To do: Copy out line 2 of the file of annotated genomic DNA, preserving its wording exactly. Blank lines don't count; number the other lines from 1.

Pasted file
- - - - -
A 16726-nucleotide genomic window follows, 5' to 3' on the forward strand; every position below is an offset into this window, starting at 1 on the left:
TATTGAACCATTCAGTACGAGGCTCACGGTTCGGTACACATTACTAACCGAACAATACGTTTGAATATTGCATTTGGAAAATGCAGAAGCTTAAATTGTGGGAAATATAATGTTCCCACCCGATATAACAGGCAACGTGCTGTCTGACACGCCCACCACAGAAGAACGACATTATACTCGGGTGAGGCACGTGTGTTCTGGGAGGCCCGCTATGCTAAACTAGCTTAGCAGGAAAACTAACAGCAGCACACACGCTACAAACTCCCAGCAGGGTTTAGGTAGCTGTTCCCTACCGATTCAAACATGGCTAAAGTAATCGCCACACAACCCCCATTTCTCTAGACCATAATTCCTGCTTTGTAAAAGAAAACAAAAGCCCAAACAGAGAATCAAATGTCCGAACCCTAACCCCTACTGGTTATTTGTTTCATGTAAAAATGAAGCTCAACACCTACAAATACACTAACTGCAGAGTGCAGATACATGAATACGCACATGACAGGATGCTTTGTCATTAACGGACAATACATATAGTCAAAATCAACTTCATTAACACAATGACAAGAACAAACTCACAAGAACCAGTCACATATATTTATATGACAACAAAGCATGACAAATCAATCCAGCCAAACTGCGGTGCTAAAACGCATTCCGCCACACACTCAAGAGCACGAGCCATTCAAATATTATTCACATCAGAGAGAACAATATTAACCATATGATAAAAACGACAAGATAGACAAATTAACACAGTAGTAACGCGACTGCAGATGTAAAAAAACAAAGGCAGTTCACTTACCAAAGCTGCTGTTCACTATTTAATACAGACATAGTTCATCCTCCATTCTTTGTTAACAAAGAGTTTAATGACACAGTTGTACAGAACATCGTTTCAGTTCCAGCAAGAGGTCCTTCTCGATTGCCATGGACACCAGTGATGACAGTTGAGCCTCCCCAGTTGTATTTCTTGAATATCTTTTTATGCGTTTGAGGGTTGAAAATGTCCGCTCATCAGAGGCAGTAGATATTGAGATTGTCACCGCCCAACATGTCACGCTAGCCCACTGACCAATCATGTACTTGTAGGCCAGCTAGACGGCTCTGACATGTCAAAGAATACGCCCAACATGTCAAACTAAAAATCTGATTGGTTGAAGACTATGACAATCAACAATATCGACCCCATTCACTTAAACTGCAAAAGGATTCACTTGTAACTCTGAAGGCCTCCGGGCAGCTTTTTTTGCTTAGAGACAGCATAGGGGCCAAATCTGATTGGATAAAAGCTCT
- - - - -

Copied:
TATTGAACCATTCAGTACGAGGCTCACGGTTCGGTACACATTACTAACCGAACAATACGTTTGAATATTGCATTTGGAAAATGCAGAAGCTTAAATTGTGGGAAATATAATGTTCCCACCCGATATAACAGGCAACGTGCTGTCTGACACGCCCACCACAGAAGAACGACATTATACTCGGGTGAGGCACGTGTGTTCTGGGAGGCCCGCTATGCTAAACTAGCTTAGCAGGAAAACTAACAGCAGCACACACGCTACAAACTCCCAGCAGGGTTTAGGTAGCTGTTCCCTACCGATTCAAACATGGCTAAAGTAATCGCCACACAACCCCCATTTCTCTAGACCATAATTCCTGCTTTGTAAAAGAAAACAAAAGCCCAAACAGAGAATCAAATGTCCGAACCCTAACCCCTACTGGTTATTTGTTTCATGTAAAAATGAAGCTCAACACCTACAAATACACTAACTGCAGAGTGCAGATACATGAATACGCACATGACAGGATGCTTTGTCATTAACGGACAATACATATAGTCAAAATCAACTTCATTAACACAATGACAAGAACAAACTCACAAGAACCAGTCACATATATTTATATGACAACAAAGCATGACAAATCAATCCAGCCAAACTGCGGTGCTAAAACGCATTCCGCCACACACTCAAGAGCACGAGCCATTCAAATATTATTCACATCAGAGAGAACAATATTAACCATATGATAAAAACGACAAGATAGACAAATTAACACAGTAGTAACGCGACTGCAGATGTAAAAAAACAAAGGCAGTTCACTTACCAAAGCTGCTGTTCACTATTTAATACAGACATAGTTCATCCTCCATTCTTTGTTAACAAAGAGTTTAATGACACAGTTGTACAGAACATCGTTTCAGTTCCAGCAAGAGGTCCTTCTCGATTGCCATGGACACCAGTGATGACAGTTGAGCCTCCCCAGTTGTATTTCTTGAATATCTTTTTATGCGTTTGAGGGTTGAAAATGTCCGCTCATCAGAGGCAGTAGATATTGAGATTGTCACCGCCCAACATGTCACGCTAGCCCACTGACCAATCATGTACTTGTAGGCCAGCTAGACGGCTCTGACATGTCAAAGAATACGCCCAACATGTCAAACTAAAAATCTGATTGGTTGAAGACTATGACAATCAACAATATCGACCCCATTCACTTAAACTGCAAAAGGATTCACTTGTAACTCTGAAGGCCTCCGGGCAGCTTTTTTTGCTTAGAGACAGCATAGGGGCCAAATCTGATTGGATAAAAGCTCT